At the end of our first day of the trip, we weren’t finding a guesthouse and it got dark and we were pedaling in the dark and I asked a guy we passed if he knew where we could find a guesthouse. He looked worried as he wasn’t sure if there were any nearby, and told me maybe 10km ahead. We kept pedaling and around 15 minutes later I heard a voice and in the dark was the same guy I had asked about the guesthouse. He told us he spoke to his mother and they both said they weren’t sure we would find a guesthouse and incredibly generously they offered us to spend the night at their home. Honestly, we could not believe how nice this offer was and happily accepted. Titya, the families youngest son has won a scholarship to study in the capital and spoke english very well. That evening was one of the best things that has happened to me on my trip. Encountering such amazing and generous people offering to help others.
Titya and his mother and the food they gave us the evening they took us in. One of the most beautiful experiences of my trip. We enjoyed conversation with them and they helped us continue learning Khmer, the language of Cambodia. The next morning we took off early to beat the hottest hours of the day.



Loving life on the bike


Leila on the move


In Battambang, a town we stopped in we were incredibly lucky to meet our friend Sun, who opened his bike shop on a Sunday when it was closed to help us make some repairs and adjustments to our bicycles and then refused to accept any money in exchange….such amazing people in this country
Not quite sure what these are, but I saw them on the side of the road…
One day when I was melting under the blazing sun I stopped for a snack and break and this amazing shaved ice with fruit and other sweets treat was one of the tastiest things I have ever had…
The woman who served me my shaved ice treat, saw how I was melting and in bad shape and also gave me corn on the cob and several iced teas…she saved me


What most of the shops we stop at to get a drink and take a break look like. What is always different are the families that tend to the shops that are always really friendly and a treat us to amazing smiles and curiosity and allow us to practice our Khmer (the Cambodian language ) to try to communicate with.




Our rival bicycle gang that are on all the ads for cheap rain coats. They think they look SOOooooo cool


Some mystery fruit and flowers outside a temple


The people of Cambodia are by far the friendliest people I have met anywhere around the world. Even more than Colombia, which is crazy friendly.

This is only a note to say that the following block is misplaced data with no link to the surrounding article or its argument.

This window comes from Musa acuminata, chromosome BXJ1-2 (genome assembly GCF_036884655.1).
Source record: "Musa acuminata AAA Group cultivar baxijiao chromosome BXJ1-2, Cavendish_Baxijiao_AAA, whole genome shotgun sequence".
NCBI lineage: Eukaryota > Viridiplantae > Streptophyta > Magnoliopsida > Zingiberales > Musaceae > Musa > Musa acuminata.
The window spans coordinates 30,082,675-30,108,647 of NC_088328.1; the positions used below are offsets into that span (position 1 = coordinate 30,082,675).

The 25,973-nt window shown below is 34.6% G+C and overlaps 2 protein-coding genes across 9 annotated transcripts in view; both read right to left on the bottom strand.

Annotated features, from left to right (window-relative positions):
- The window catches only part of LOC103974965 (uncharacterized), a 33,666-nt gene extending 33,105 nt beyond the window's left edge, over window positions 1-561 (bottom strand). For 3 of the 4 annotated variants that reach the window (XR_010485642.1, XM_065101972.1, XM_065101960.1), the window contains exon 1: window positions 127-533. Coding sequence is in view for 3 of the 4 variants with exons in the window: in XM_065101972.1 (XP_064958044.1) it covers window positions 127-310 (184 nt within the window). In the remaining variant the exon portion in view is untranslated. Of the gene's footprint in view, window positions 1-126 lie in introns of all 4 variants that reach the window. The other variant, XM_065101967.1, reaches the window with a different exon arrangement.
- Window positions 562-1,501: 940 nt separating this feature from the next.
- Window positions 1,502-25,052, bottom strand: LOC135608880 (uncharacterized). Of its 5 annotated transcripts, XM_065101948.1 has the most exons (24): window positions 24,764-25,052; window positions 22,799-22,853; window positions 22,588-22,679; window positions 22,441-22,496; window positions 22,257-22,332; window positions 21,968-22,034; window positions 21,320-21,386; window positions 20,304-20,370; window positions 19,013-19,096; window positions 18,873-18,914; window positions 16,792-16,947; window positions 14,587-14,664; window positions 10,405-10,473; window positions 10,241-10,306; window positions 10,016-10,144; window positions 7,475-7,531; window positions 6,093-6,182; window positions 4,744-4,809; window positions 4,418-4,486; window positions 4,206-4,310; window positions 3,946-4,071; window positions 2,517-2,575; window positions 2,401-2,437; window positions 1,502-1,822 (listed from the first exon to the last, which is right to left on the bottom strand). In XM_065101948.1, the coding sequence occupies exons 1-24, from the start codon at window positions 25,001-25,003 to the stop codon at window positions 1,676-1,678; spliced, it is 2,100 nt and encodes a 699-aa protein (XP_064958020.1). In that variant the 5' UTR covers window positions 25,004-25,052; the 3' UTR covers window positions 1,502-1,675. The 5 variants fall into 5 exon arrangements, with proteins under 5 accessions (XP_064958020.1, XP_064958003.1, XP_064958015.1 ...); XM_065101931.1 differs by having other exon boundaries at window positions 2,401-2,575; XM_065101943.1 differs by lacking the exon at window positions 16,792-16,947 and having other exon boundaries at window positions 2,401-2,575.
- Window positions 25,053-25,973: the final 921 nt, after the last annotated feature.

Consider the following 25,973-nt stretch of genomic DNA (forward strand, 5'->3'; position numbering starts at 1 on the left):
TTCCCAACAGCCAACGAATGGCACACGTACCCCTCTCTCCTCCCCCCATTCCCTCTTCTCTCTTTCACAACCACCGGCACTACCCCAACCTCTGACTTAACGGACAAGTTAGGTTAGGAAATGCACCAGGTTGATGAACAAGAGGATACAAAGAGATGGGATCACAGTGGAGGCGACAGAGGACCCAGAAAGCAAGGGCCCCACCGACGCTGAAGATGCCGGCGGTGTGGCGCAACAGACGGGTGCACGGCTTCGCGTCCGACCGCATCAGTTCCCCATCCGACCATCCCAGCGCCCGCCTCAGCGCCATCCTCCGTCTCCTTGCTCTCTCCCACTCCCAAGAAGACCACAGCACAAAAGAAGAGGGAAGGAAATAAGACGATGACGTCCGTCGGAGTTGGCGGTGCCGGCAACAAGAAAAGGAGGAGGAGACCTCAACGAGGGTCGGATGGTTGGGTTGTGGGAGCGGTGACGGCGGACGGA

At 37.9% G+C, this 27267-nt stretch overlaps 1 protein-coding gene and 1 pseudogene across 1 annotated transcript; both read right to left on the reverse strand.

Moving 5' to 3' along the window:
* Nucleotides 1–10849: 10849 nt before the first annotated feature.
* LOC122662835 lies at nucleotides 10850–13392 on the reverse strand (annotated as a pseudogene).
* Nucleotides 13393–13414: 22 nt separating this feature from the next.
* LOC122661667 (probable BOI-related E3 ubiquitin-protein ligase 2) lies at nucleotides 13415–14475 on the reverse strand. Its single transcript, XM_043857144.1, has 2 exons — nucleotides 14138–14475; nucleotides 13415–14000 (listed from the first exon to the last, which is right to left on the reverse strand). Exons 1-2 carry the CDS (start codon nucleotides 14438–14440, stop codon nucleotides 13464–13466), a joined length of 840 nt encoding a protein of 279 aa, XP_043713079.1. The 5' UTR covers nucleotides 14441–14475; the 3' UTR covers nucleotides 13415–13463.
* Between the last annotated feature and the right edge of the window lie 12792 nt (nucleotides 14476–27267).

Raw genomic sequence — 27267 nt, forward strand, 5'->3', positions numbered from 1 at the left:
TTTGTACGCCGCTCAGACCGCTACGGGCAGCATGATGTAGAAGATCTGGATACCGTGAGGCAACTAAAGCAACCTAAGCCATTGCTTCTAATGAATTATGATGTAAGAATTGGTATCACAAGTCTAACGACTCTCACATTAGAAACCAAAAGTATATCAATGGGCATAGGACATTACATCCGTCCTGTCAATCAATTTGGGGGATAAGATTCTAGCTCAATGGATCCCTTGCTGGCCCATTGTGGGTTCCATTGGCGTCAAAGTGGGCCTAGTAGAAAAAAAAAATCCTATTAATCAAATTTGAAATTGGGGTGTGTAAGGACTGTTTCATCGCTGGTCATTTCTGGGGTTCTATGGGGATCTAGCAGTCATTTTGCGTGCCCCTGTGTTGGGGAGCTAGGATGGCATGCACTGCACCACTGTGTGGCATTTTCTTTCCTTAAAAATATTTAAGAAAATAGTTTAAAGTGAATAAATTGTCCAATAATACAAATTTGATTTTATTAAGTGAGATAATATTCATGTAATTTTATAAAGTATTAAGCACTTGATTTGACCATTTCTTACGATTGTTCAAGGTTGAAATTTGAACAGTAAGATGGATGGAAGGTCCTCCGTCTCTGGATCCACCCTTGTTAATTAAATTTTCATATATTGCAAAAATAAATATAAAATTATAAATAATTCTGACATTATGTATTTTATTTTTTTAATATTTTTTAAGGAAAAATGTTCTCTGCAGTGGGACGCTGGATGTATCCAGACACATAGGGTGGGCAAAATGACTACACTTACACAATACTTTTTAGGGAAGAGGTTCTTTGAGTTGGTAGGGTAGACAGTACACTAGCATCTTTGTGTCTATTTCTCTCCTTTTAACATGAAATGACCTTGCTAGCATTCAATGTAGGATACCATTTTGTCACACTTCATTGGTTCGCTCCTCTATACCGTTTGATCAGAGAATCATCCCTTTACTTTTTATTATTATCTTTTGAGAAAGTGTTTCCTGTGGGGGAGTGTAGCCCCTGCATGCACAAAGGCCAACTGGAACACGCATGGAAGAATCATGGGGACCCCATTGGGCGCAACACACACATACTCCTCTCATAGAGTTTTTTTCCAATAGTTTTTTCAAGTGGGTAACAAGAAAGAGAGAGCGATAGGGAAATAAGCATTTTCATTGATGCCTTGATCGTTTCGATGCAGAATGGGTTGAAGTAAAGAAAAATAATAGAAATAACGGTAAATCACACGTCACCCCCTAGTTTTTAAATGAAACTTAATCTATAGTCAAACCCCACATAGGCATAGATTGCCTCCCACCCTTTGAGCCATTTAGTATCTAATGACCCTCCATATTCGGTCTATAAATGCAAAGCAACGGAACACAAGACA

The beautiful artwork painted on the roof of a temple we stopped at. I love this image


We pass many amazing temples and we stop to explore and this was perhaps the most beautiful….
Our faithful travel companions…The only bicycle troubles we’ve had so far are 1 flat tire each




We stopped at a roadside place and had this lunch that was a soup with snails and veggies and rice… i tried the snails and…not too good and not too bad. In Cambodia I have eaten: -Frog in garlic and butter: tasty -Snake on a stick: very tough…hard to eat, but not bad -Tarantulas: Crunchy and greasy…good -Crickets and Larva: Crispy and greasy…good -Big Beetle: Nasty! no matter how much you chew it didn’t go away!


An amazingly friendly man who we spoke with and hung out for a while on one of our breaks…he even fanned me with a hand fan for a while. It was funny and a bit uncomfortable, yet beautiful how friendly the people are.
I was able to sneak this picture of my friend fanning me from this different angle







One of the saddest views of the trip. When I passed this motorbike cage and stopped and went back to see what was going on I found this. It looks like these two dogs, including the one at the front was in a very peculiar sitting position with saliva coming out of his mouth and was he was terrified and trembling, are in that cage to end up on someones grill or plate. I wanted to rescue him any way I could, but it seemed that whatever I would do would only be a temporarily help to this dog and a sinister future that looked to be waiting for him.



Some villages have roads that start from the highway and have these structures marking them. They are beautiful and we even went down random ones just to see what we’d find. Usually amazing smiles and greetings from surprised villagers.


My cycling partner and friend, Leila…she plays hard and works hard. She had warned me that she doesn’t do sports and has barely been on a bicycle so I was honestly worried she wouldn’t be able to do the trip, but she has impressed me and been able to cycle up to 10 hours and 134km in a day.




Cycling for around 8-10 hours a day takes energy and calories so sometimes I go crazy with snacks. I found these great ones. This these time I had 5 of these strange snacks. They were delicious.


It was a pleasure and privilege to be able to see life in the Cambodian countryside.





An image that goes with one of the most beautiful sounds I’ve found. The sound of genuinely happy and curious people saying “Hello! Hello!” that we get almost every 100 meters on the bicycle. It is amazing how these smiles and positive energy gives me strength to keep going and make me happy.





A beautiful floating village we visited on Tonle Sap Lake
I always use sunblock and take care. But the amount of sun I’ve been getting on the bicycle even has my arm hairs blonde!